The Scotch whisky segment is an exceedingly popular category in the Indian market, and with a growing number of options, the Indian Scotch whisky lover is truly spoilt for choice.
While nowadays many whisky drinkers are open to new experiences, and continue to experiment with new brands, a significant proportion of them are loyalists who owe a strong allegiance to their drink of choice.
Two such brands from the entry-level segment among Scotch whisky brands in India are Seagram’s 100 Pipers, and Teacher’s Highland Cream, two brands that have dominated the sales figures in India for over a decade.
Both 100 Pipers and Teacher’s Highland Cream are blended Scotch whisky expressions, and have been involved an intense battle for the numero uno status in the Indian market.
While over the years 100 Pipers successfully dethroned Teacher’s as the leader in sales figures, let us take a much closer look and have a detailed comparison between the two heavyweights to ascertain which one deserves to be the undisputed Scotch whisky champion of India, both critically and commercially!
100 Pipers Deluxe Blended Scotch Whisky
100 Pipers is a brand that originates from Scottish legend, and derives its name from a common adage in the land of Scotch whisky that ‘when you taste a good whisky, you hear a piper play, but when you taste a truly exceptional whisky, you can hear a hundred pipers play’.
The brand itself was established in 1949, but has quickly developed an enormous footprint across many countries worldwide, including making impressive headway and dominating the Scotch whisky segment in many countries. It is one of the most popular Scotch whisky brand in Asia and South America overall, and the number one in Thailand, India and also some European countries such as Spain and more.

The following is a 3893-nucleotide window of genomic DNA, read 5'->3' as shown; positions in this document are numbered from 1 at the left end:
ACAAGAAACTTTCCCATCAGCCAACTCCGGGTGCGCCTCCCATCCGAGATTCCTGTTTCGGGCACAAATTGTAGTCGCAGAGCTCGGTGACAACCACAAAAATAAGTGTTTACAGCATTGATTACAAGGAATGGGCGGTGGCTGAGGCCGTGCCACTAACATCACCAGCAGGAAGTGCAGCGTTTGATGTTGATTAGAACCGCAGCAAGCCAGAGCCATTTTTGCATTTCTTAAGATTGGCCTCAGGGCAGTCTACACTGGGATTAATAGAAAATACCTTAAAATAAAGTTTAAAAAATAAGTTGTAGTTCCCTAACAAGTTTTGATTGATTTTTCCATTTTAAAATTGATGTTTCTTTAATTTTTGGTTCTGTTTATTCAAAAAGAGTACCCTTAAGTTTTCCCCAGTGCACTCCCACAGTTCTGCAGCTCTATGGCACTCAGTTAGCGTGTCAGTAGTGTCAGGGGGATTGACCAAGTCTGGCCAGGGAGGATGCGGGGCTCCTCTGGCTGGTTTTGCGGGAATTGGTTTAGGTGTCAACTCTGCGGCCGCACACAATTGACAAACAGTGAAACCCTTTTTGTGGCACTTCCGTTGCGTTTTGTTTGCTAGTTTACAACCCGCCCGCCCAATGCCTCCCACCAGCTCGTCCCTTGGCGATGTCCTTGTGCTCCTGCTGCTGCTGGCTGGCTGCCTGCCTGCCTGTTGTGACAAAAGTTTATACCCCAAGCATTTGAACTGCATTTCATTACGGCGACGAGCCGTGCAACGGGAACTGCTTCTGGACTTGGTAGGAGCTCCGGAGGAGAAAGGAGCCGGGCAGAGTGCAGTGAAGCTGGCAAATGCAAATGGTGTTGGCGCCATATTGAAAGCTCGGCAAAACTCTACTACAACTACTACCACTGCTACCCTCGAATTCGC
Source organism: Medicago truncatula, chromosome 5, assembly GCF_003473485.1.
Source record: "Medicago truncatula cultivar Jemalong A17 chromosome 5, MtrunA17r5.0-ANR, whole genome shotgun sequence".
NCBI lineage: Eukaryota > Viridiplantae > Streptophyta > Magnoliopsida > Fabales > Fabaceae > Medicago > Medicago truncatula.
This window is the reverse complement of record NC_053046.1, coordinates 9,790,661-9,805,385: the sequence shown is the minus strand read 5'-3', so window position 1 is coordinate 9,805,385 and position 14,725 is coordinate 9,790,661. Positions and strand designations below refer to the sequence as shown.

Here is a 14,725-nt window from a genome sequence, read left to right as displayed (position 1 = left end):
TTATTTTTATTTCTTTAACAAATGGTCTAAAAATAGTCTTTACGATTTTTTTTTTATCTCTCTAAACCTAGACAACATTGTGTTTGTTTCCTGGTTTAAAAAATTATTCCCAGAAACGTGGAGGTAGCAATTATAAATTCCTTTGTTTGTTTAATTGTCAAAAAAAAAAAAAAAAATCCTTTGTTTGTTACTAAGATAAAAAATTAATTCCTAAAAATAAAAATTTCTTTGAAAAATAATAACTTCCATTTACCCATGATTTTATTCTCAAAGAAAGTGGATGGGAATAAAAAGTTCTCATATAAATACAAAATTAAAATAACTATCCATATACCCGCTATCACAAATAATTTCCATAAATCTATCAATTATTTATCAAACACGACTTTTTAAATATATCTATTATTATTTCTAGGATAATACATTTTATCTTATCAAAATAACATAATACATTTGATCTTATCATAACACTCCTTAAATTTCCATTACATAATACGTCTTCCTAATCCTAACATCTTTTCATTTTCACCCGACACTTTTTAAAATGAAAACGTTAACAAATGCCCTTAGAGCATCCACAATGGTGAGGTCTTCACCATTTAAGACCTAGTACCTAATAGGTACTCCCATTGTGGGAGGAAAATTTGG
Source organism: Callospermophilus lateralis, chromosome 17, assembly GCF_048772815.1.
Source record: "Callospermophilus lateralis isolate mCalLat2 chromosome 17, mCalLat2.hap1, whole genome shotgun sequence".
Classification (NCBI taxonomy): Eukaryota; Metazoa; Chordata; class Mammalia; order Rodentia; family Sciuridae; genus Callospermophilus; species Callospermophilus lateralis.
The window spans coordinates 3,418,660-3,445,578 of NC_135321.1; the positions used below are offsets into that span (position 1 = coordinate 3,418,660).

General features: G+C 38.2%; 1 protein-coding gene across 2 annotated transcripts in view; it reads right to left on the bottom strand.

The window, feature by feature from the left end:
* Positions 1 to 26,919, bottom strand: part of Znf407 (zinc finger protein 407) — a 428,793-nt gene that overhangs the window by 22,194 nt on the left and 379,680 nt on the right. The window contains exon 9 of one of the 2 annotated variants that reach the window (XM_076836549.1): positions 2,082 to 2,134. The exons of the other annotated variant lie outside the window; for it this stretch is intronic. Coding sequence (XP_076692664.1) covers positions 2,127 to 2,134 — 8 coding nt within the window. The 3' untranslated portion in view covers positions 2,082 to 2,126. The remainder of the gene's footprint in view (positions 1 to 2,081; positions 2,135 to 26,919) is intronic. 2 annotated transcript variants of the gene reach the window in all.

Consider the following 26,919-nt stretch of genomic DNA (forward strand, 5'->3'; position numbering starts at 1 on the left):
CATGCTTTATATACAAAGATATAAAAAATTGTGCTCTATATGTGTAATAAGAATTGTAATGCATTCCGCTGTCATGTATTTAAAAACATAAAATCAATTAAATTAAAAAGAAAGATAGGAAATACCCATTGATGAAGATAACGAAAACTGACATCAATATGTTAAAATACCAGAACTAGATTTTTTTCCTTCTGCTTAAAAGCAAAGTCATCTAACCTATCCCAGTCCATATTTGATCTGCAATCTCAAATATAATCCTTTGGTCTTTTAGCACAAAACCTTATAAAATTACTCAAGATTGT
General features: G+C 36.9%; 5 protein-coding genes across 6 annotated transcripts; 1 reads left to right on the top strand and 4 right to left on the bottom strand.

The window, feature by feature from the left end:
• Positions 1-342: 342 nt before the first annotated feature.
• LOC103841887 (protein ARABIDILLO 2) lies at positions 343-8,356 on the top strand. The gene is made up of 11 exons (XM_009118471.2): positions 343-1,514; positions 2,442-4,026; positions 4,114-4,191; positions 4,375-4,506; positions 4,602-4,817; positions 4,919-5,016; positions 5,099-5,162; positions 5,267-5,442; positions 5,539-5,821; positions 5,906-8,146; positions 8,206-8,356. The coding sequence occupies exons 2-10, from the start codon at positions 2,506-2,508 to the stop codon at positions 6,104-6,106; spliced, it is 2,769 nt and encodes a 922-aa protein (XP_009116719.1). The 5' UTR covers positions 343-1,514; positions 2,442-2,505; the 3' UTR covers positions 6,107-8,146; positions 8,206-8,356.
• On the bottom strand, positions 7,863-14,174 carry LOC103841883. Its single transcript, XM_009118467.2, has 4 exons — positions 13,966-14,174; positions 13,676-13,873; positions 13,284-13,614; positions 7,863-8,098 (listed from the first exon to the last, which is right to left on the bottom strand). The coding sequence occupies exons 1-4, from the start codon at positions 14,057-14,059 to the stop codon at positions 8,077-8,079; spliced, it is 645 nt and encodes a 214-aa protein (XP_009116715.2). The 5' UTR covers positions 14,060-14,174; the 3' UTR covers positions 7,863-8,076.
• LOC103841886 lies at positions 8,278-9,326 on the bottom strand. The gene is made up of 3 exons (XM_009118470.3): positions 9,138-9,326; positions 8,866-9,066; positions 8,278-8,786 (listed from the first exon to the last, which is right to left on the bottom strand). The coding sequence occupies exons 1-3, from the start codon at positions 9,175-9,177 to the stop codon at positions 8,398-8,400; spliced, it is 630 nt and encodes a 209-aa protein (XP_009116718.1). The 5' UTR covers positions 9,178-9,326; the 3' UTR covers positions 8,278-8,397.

The 100 Pipers Deluxe Scotch whisky and the 100 Pipers 12-Year-Old complete the brand’s core range of blended Scotch whiskies.
Teacher’s Highland Cream
100 Pipers is fairly new to the market as compared to Teacher’s, which was established in 1884 by William Teacher’s in the city of Glasgow, Scotland. It took William Teacher years to develop a proprietary blend that he deemed fit to carry his family name.
Over the years, the Teacher’s brand grew in stature but only entered the overseas market after Prohibition was lifted in America. Over the years, the brand continued to grow by opening the Ardmore Distillery in 1898, and acquiring the Glendronach Distillery in 1960. The Teacher’s brand changed ownership a handful of times in the 1990s, briefly owned by Allied Domecq and is now owned by Beam Suntory.
The Teacher’s core range also includes the Teacher’s 50, a 12-Year-Old blended Scotch whisky released to honour India’s 50th Independence Day; and the Teacher’s Origin, a blend with a higher proportion of malt whiskies.
Choosing the best
Both the standard expressions from 100 Pipers and Teacher’s whisky, the Highland Cream expression are no-age-statement blended Scotch whiskies.
100 Pipers Deluxe Blended Scotch and Teacher’s Highland Cream both carry an alcohol strength of 40% ABV, the standard limit for all Scotch whiskies.
The 100 Pipers blend is created using a number of fine malt and grain whiskies, with the fingerprint whisky being sourced from the Alt a’Bhainne Distillery in the Speyside region of Scotland. This lends the brand a truly appealing and fruity flavour profile with the grain whiskies helping create a delightfully smooth drink.
The Teacher’s blend is based on the fingerprint whisky supplied by the brand’s Ardmore distillery located in the Highlands region of Scotland. Around 30 more whiskies are added to the Teacher’s blend to achieve a product consistent with what William Teacher deemed fit to carry the Teacher’s name.
As standard, entry-level Scotch whiskies, both 100 Pipers and Teacher’s Highland Cream are two robust blends, although recent market indications have tipped the scale in the favour of 100 Pipers. Although commercial figures hardly do justice to the quality and taste of a whisky, the numbers and reviews go hand-in-hand in this case.
100 Pipers’ elegant, fruity and complex drink edges out Teacher’s Highland Cream, which without a doubt continues to be a very popular drink.
Both Scotch whiskies are crowd favourites, although in our opinion, the 100 Pipers expression would be a much stronger recommendation.